- Liberating Voices
- Civic Intelligence
- Digital Resources
Pattern number within this pattern set:25
The Evergreen State College
People working together to conduct business as a group are often plagued by the clash of personalities and shifting rivalries of factions and subgroups within the group. Also, without structure, a discussion can become random and rambling. It can be dominated by powerful individuals or other factors. The emergence of these negative group dynamics can adversely impact the ability of the group to achieve it's shared objectives. Other factors, such as distance to the meeting, inconvenient scheduling, or costs of getting to the meeting can obstruct effective and inclusive participation. Current online systems don't provide the structure that groups of people engaging in deliberative meetings or discussions need to help them efficiently move through a decision making process that is accessible and ensures equal participation by all.
Board meetings, committee meetings, administrative panels, review boards, volunteer organizations, non-profit community groups.
Everyday conversation, though often purposeful, is informal; it doesn't rely on an agenda, defined roles, or precisely delineated rules of interacton. To overcome the unpredictabilty of this type of human interaction, systematic rules have been created to facilitate purposeful group meetings whose objective is to produce collective decisions. One of the earliest set of "parliamentary procedures" was formulated in 1876 by Henry Robert in a treatise entitled "Roberts Rules of Order". "Roberts Rules", as they have come to be known, have been widely adopted as a means to fairly and equitably conduct the business of group meetings and provide a method to ensure that all parties within the group have the opportunity to participate in the decision making process. At the same time Roberts Rules ensure that no minority interest can exert undue influence on the process.
The advent of the Internet has provided an opportunity to combine the democratic principles (such as Roberts Rules of Order), with modern interactive communication technologies, to provide new web-based meeting facilitation systems. Ideally, online deliberations systems would allow people to come together as peers in an "on-line" environment and conduct "official" business meetings without being present in the same physical location. The plethora of online discussion systems, especially when contrasted to the scarcity of deliberative systems suggests the difficulty of this enterprise.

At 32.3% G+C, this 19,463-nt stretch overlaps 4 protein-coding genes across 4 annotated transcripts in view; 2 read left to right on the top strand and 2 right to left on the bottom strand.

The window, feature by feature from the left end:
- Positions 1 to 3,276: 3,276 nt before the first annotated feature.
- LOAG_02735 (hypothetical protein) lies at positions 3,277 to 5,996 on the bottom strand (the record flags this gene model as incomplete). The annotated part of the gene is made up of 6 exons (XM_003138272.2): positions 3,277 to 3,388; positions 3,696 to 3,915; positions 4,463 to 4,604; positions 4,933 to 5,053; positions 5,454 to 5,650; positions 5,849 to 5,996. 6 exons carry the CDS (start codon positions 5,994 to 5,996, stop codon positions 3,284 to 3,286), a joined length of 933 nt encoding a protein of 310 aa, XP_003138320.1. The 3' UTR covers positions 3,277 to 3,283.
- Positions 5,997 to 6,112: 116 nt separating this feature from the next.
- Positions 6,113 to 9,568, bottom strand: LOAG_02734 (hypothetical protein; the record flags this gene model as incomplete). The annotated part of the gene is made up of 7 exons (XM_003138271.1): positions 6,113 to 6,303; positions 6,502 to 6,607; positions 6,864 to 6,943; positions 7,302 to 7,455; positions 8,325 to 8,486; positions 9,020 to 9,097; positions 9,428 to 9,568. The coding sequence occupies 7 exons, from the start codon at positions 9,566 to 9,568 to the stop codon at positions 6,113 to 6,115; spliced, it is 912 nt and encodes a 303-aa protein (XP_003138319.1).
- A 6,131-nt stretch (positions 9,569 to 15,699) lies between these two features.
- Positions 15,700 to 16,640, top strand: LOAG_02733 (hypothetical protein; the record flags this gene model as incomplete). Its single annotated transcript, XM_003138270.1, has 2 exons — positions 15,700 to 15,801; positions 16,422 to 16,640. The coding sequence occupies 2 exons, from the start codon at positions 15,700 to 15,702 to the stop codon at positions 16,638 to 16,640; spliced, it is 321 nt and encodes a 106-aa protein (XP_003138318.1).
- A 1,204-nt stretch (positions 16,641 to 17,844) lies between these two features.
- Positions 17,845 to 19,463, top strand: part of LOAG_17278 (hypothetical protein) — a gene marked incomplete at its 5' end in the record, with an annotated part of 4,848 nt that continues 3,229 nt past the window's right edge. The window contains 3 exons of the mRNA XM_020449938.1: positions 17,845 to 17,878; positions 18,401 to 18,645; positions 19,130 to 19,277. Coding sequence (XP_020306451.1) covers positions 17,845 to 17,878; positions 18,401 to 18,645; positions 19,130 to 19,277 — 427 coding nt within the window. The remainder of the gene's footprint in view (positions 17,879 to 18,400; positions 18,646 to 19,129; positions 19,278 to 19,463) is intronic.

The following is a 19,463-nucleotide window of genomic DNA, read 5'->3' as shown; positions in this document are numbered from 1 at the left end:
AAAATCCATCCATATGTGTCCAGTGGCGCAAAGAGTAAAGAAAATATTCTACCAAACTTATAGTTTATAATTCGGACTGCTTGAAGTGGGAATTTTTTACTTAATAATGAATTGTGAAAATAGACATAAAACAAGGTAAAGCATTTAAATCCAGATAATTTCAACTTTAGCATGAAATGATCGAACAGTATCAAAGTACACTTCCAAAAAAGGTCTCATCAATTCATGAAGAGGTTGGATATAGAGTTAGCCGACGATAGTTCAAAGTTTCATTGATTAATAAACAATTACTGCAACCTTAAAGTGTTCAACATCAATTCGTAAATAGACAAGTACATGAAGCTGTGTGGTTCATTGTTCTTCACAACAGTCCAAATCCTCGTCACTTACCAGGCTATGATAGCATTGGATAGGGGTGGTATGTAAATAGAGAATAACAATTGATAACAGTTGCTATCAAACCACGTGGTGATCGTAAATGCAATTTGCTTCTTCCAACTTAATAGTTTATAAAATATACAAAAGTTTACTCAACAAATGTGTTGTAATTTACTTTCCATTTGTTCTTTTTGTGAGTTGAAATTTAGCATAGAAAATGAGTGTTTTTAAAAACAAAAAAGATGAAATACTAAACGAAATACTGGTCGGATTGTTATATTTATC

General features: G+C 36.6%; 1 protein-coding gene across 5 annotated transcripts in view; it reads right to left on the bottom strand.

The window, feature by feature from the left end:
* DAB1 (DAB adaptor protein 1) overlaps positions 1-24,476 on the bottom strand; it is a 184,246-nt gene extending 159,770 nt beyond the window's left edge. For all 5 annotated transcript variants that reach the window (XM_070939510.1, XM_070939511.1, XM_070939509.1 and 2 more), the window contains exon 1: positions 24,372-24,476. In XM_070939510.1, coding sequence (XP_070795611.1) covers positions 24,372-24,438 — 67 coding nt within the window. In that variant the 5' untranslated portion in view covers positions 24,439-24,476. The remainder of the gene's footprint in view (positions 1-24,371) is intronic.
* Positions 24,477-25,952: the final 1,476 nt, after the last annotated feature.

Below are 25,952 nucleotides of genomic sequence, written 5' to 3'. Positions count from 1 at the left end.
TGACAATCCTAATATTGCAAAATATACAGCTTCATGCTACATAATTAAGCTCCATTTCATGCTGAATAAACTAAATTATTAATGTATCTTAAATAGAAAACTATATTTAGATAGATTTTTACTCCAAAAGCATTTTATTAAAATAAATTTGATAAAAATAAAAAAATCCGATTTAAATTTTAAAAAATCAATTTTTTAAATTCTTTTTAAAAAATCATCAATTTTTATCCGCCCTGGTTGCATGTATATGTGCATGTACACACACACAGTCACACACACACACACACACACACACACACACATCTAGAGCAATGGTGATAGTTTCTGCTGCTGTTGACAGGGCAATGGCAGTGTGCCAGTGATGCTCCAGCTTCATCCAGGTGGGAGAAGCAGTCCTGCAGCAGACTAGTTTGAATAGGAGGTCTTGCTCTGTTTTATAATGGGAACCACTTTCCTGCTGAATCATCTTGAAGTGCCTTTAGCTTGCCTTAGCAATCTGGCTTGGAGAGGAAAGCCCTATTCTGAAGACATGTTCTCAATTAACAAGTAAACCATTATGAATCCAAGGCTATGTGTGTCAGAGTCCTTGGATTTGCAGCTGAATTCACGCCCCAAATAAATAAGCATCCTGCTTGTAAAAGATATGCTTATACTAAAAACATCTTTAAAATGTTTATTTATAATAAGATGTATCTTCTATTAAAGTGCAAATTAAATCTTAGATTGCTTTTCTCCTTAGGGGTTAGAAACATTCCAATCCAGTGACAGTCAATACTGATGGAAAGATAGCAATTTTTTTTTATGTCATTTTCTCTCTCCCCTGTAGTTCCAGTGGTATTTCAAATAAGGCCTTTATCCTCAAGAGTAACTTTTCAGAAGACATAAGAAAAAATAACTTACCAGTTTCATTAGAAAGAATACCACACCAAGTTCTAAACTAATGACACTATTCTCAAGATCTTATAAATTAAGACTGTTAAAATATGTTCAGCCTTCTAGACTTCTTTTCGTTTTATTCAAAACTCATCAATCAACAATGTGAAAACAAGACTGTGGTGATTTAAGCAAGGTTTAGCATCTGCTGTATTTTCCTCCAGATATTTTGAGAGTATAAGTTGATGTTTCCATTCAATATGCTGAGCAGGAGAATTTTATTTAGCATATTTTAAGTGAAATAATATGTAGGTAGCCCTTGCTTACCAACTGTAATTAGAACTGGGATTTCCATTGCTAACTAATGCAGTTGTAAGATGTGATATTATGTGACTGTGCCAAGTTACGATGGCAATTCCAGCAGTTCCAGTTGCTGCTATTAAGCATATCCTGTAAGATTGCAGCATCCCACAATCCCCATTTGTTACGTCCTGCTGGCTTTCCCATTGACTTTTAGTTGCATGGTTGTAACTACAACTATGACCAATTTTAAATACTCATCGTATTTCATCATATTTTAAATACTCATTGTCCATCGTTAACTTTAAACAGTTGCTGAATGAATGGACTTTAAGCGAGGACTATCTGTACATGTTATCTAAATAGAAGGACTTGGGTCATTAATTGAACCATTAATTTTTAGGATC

While working in and with a team of students at The Evergreen State College the authors of this pattern were involved in the development of e-Liberate a working prototype devloped using Linux, MySql, Apache, and PHP. The application provides facilities to create groups and to create and schedule meetings. Then, using written (typed) rather than spoken input, the system facilitates meeting by coordinating user interactions (such as making motions), conducting and tallying votes, and providing an archive facility for official minutes.
Online deliberation substitutes one set of advantages and disadvantages for the set that face-to-face deliberation offers. In general the broad criteria of either approach include access to the process, efficacy of the process (including individual involvement and process as a whole, and the context (including legal requirements, etc.). Of course these criteria overlap to some degree and influence each other.
Although face-to-face deliberation is basically "low-tech," physically getting to meetings may involve costly, "high-tech" travel. Then, once physically present at a face-to-face meeting, effective participation depends on the skills (including, for example, how to use Roberts Rules of Order), intentions and knowledge of the individuals. It also depends (of course!) on the skills, intentions and knowledge of the other participants in the meeting — including the chair.
By making access to a computer (connected to the Internet) a prerequisite to participation online deliberation adds an access hurdle comprised of cost, geography, and computer fluency. Depending on the characteristics of the potential attendees this barrier may be more than offset by the advantages that online deliberations could provide. If, for example, the meeting attendees are drawn from western Europe and the United States, it is likely the case that costs associated with computer communication will be less than transportation costs. As a matter of fact, online deliberation makes the prospect of more-or-less synchronous discussions / deliberations among people around the world possible, although here the tyranny of time zones and humankind's intrinsic circadian rhythms (which encourage us to sleep at night and stay awake in the daylight hours) become a mitigating factor: making decisions while many of the attendees are sleeping is one formula for dysfunctional meetings. The very fact that worldwide meetings become possible however provides an enormously fertile ground for civil society opportunities. (See, for example, the World Citizen Parliament pattern.)